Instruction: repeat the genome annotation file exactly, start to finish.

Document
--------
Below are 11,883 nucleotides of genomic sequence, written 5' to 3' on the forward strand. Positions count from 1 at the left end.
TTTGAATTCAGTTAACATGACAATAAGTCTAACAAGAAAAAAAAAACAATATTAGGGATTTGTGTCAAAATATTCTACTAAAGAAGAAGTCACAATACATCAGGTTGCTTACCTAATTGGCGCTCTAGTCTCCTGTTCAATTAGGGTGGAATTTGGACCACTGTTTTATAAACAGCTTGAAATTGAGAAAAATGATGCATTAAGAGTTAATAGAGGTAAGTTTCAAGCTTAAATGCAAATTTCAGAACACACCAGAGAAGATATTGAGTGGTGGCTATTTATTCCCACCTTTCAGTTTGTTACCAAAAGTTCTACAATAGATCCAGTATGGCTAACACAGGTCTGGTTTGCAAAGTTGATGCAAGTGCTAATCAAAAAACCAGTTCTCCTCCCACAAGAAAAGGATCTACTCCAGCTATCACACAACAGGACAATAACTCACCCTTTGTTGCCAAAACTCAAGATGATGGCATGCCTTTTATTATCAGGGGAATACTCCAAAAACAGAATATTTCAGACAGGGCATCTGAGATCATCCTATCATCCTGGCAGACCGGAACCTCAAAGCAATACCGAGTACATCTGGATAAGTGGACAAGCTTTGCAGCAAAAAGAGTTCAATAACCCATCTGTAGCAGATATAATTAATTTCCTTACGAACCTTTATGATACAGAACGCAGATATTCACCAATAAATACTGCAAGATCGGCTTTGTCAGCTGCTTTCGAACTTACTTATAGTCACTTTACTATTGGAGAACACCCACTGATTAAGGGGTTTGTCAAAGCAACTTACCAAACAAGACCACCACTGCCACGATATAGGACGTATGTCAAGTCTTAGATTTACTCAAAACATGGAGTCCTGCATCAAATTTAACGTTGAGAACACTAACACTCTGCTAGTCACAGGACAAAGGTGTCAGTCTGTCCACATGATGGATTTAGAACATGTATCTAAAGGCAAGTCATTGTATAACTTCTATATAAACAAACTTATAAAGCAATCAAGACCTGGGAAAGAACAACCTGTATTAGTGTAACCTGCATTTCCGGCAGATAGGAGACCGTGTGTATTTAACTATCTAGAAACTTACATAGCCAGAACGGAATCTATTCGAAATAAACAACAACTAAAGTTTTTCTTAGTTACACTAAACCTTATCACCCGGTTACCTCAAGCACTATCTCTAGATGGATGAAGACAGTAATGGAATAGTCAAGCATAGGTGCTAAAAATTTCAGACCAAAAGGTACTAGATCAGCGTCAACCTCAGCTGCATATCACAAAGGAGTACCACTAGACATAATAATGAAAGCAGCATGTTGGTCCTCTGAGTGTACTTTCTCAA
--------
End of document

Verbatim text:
Below are 11,883 nucleotides of genomic sequence, written 5' to 3' on the forward strand. Positions count from 1 at the left end.
TTTGAATTCAGTTAACATGACAATAAGTCTAACAAGAAAAAAAAAACAATATTAGGGATTTGTGTCAAAATATTCTACTAAAGAAGAAGTCACAATACATCAGGTTGCTTACCTAATTGGCGCTCTAGTCTCCTGTTCAATTAGGGTGGAATTTGGACCACTGTTTTATAAACAGCTTGAAATTGAGAAAAATGATGCATTAAGAGTTAATAGAGGTAAGTTTCAAGCTTAAATGCAAATTTCAGAACACACCAGAGAAGATATTGAGTGGTGGCTATTTATTCCCACCTTTCAGTTTGTTACCAAAAGTTCTACAATAGATCCAGTATGGCTAACACAGGTCTGGTTTGCAAAGTTGATGCAAGTGCTAATCAAAAAACCAGTTCTCCTCCCACAAGAAAAGGATCTACTCCAGCTATCACACAACAGGACAATAACTCACCCTTTGTTGCCAAAACTCAAGATGATGGCATGCCTTTTATTATCAGGGGAATACTCCAAAAACAGAATATTTCAGACAGGGCATCTGAGATCATCCTATCATCCTGGCAGACCGGAACCTCAAAGCAATACCGAGTACATCTGGATAAGTGGACAAGCTTTGCAGCAAAAAGAGTTCAATAACCCATCTGTAGCAGATATAATTAATTTCCTTACGAACCTTTATGATACAGAACGCAGATATTCACCAATAAATACTGCAAGATCGGCTTTGTCAGCTGCTTTCGAACTTACTTATAGTCACTTTACTATTGGAGAACACCCACTGATTAAGGGGTTTGTCAAAGCAACTTACCAAACAAGACCACCACTGCCACGATATAGGACGTATGTCAAGTCTTAGATTTACTCAAAACATGGAGTCCTGCATCAAATTTAACGTTGAGAACACTAACACTCTGCTAGTCACAGGACAAAGGTGTCAGTCTGTCCACATGATGGATTTAGAACATGTATCTAAAGGCAAGTCATTGTATAACTTCTATATAAACAAACTTATAAAGCAATCAAGACCTGGGAAAGAACAACCTGTATTAGTGTAACCTGCATTTCCGGCAGATAGGAGACCGTGTGTATTTAACTATCTAGAAACTTACATAGCCAGAACGGAATCTATTCGAAATAAACAACAACTAAAGTTTTTCTTAGTTACACTAAACCTTATCACCCGGTTACCTCAAGCACTATCTCTAGATGGATGAAGACAGTAATGGAATAGTCAAGCATAGGTGCTAAAAATTTCAGACCAAAAGGTACTAGATCAGCGTCAACCTCAGCTGCATATCACAAAGGAGTACCACTAGACATAATAATGAAAGCAGCATGTTGGTCCTCTGAGTGTACTTTCTCAA